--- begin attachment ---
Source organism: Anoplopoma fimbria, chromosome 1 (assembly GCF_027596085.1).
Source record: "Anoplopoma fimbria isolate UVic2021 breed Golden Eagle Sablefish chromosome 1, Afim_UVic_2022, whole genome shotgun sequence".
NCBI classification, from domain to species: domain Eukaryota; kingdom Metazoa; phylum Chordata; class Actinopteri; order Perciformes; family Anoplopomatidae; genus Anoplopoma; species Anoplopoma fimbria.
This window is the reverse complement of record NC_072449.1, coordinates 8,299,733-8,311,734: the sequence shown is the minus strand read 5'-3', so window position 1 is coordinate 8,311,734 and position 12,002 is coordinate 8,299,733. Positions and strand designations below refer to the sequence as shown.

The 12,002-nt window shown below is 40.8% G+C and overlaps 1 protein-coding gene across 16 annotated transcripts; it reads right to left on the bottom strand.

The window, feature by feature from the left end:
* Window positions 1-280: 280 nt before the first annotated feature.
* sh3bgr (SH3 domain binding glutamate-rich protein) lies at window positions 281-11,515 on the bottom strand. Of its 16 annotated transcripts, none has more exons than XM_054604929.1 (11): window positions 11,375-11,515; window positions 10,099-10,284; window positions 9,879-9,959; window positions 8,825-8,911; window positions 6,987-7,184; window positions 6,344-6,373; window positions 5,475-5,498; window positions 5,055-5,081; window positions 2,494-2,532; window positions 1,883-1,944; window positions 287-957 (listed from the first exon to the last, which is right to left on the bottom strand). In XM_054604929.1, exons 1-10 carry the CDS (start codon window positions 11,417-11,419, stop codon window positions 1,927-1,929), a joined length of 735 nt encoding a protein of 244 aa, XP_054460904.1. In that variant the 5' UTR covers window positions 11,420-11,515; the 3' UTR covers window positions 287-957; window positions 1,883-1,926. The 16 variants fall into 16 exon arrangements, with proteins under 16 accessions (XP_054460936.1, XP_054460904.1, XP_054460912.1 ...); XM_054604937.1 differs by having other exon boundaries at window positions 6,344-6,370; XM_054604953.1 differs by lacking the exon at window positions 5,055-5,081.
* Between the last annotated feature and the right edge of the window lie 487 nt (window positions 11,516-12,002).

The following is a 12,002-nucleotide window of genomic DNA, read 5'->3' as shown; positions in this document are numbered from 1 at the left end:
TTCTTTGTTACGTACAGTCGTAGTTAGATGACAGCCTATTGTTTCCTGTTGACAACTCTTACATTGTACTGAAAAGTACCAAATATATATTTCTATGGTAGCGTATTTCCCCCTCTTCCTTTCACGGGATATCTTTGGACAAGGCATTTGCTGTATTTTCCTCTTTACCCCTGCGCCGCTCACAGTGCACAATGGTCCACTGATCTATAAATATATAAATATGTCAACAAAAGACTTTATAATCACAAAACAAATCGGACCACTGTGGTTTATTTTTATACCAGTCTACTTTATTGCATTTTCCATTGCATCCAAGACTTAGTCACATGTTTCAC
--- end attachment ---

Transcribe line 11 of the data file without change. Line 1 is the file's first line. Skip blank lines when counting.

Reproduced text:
TTCTTTGTTACGTACAGTCGTAGTTAGATGACAGCCTATTGTTTCCTGTTGACAACTCTTACATTGTACTGAAAAGTACCAAATATATATTTCTATGGTAGCGTATTTCCCCCTCTTCCTTTCACGGGATATCTTTGGACAAGGCATTTGCTGTATTTTCCTCTTTACCCCTGCGCCGCTCACAGTGCACAATGGTCCACTGATCTATAAATATATAAATATGTCAACAAAAGACTTTATAATCACAAAACAAATCGGACCACTGTGGTTTATTTTTATACCAGTCTACTTTATTGCATTTTCCATTGCATCCAAGACTTAGTCACATGTTTCAC